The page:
NP: I'm afraid I agree with the hesitation challenge, and there are 31 seconds for you Derek on a good turn starting now.

DN: When I joined the wolf cubs which is as you know a sort of paramilitary organisation, you had then to recite in front of the whole pack. I promise to do my best, to do my duty to God and the King, to keep the law of the pack...


NP: And Kenneth Williams has challenged.

KW: Oh we had a lot of to dos.

NP: Yes we did.


NP: So Kenneth let's hear from you on a good turn with 11 seconds left starting now.

KW: It was my gran who did Grey Starling. (singing) She pulled away for the dashing spray, over the waters blue...


KW: Marvellous song!

NP: That was a very good turn you did then.

KW: Well it didn't take much to get her going! They used to say buy her another half of brown ale, she'll do another one. Always coming out with numbers, marvellous songs she had.

NP: And it is Kenneth your turn to begin, Victoria Sackville West. Will you tell us something about her, Ian Messiter thinks that you can give us information on these erudite subjects. I'm sure you're up to it and you have 60 seconds as usual starting now.

KW: Well I suppose she achieved most fame with this book All Passion Spent. And she was married to Harold Nicolson and they had this house. And sitting out in the garden there, she conceived the idea, I think it's quite extraordinary, of having roses trailing over one's head in an arbour. And when I saw the result of this luxuriant profusion I could only say that I was filled with a kind of horticultural dismay. On the other hand she was a close friend of Virginia Woolf, and used to shout out in Bloomsbury "hi Vi" when she came by. They were very thick and very many people maintained that she had a certain preference for the ladies...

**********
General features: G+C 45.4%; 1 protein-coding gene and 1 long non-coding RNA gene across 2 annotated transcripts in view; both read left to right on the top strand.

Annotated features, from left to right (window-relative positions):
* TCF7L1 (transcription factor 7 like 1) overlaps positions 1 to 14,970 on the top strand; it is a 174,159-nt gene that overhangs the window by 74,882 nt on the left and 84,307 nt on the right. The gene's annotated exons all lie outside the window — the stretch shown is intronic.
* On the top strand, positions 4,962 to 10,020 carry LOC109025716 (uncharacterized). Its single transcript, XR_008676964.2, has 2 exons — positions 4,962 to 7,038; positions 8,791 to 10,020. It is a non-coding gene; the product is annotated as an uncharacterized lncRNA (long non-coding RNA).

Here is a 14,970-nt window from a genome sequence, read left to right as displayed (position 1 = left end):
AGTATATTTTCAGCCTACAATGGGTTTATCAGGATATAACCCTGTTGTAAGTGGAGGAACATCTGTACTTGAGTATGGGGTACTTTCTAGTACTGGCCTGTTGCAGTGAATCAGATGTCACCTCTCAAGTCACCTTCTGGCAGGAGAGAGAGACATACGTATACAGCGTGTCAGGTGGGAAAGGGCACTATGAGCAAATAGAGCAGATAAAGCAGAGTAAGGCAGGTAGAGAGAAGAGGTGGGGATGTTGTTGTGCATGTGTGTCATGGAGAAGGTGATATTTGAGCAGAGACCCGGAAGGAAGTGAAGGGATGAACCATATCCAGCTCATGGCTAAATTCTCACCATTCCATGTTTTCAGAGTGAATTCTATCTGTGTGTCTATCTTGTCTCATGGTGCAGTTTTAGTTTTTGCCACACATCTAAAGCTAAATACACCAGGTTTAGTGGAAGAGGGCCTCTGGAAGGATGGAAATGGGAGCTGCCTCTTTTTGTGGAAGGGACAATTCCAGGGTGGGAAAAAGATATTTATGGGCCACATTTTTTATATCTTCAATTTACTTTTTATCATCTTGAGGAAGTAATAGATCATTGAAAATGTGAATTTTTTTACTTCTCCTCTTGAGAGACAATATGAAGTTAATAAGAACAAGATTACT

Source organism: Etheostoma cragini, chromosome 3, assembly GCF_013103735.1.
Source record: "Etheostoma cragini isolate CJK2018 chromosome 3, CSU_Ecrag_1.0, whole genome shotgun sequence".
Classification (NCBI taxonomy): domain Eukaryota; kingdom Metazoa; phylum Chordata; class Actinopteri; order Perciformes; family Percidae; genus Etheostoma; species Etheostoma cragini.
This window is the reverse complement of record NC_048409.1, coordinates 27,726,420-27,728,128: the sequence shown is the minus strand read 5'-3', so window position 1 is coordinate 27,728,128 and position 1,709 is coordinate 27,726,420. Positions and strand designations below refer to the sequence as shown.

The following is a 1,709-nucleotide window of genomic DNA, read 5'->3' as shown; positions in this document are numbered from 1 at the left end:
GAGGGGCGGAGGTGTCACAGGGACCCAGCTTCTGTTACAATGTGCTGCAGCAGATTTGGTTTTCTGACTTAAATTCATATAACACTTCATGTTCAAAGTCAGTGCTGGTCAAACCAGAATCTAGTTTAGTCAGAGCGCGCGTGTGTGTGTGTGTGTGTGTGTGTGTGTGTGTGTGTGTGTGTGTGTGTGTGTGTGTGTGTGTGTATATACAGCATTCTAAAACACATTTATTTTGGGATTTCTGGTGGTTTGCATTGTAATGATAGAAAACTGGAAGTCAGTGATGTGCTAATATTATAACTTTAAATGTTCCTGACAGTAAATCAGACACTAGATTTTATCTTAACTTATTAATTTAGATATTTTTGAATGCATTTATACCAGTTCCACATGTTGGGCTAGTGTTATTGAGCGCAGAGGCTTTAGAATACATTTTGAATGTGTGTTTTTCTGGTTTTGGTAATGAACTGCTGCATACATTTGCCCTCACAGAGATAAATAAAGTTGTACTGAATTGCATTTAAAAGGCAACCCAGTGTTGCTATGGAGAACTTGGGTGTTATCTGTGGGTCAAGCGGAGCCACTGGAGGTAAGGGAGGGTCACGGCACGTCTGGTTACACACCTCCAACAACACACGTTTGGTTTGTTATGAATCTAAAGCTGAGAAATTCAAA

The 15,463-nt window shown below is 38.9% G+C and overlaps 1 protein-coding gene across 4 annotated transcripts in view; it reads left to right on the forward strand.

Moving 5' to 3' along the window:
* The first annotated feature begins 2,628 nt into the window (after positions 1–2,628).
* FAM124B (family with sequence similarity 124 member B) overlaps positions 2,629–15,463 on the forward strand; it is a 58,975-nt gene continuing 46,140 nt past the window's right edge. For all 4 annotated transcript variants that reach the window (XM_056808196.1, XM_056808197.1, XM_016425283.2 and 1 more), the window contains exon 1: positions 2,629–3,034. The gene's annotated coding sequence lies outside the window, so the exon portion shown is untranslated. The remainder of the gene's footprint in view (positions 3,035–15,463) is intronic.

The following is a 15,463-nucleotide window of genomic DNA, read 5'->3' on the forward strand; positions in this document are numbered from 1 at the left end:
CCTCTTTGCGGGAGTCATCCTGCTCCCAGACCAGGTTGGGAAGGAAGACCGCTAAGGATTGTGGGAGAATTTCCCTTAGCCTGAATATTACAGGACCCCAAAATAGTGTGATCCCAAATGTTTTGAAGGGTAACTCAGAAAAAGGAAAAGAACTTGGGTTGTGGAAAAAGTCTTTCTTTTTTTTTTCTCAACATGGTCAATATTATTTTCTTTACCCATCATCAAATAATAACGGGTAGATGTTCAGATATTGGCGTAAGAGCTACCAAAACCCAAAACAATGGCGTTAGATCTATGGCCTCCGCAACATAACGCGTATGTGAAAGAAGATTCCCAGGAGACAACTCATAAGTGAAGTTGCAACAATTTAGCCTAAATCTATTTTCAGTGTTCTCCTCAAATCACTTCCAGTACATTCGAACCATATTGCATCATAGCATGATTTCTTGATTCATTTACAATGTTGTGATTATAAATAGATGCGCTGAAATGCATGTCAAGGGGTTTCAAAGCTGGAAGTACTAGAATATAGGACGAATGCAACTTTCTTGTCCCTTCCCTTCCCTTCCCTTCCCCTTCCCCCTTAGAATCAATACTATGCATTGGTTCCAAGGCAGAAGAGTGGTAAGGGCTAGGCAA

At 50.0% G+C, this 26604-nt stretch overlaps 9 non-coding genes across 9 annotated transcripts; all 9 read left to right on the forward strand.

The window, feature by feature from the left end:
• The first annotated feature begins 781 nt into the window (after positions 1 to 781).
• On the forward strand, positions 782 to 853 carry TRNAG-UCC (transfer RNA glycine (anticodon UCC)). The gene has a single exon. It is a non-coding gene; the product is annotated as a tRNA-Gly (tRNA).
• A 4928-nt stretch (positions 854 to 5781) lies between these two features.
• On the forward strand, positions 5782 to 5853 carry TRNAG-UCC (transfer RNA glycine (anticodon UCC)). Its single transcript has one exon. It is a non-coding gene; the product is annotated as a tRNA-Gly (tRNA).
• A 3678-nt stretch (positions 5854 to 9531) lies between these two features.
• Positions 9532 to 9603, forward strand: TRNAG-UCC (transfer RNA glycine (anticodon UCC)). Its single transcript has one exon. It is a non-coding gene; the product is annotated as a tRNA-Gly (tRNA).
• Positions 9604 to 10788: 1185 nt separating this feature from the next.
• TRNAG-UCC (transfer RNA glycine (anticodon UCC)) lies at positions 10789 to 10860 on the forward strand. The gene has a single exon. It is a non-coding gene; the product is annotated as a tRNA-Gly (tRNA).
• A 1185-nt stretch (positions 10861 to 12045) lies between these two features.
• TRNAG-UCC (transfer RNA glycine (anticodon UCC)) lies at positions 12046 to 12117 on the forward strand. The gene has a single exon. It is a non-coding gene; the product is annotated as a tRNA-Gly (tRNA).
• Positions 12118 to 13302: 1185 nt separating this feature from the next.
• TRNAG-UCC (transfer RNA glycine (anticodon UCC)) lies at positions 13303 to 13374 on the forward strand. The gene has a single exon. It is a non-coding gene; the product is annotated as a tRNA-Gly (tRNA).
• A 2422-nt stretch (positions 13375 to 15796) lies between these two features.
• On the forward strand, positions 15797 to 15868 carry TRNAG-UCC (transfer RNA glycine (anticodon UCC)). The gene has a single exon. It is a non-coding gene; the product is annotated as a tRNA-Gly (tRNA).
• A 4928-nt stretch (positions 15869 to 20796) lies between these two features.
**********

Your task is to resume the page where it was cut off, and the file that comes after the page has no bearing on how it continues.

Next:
NP: Well the round of applause was not only for your impersonation...

KW: You tell 'em the truth! Go on! Tell 'em the truth! Nobody else wanted Vita Sackville West!

NP: I think it was also your erudition, and so...

PJ: Anyway it takes a long time to say it, doesn't it, Victoria Sackville West and Mrs Harold Nicolson.

NP: Yes.

PJ: Takes quite a long time.

NP: And Virginia Woolf and all the other names...

PJ: Exactly, yes! If they give me anybody, I suppose it'll be Proust!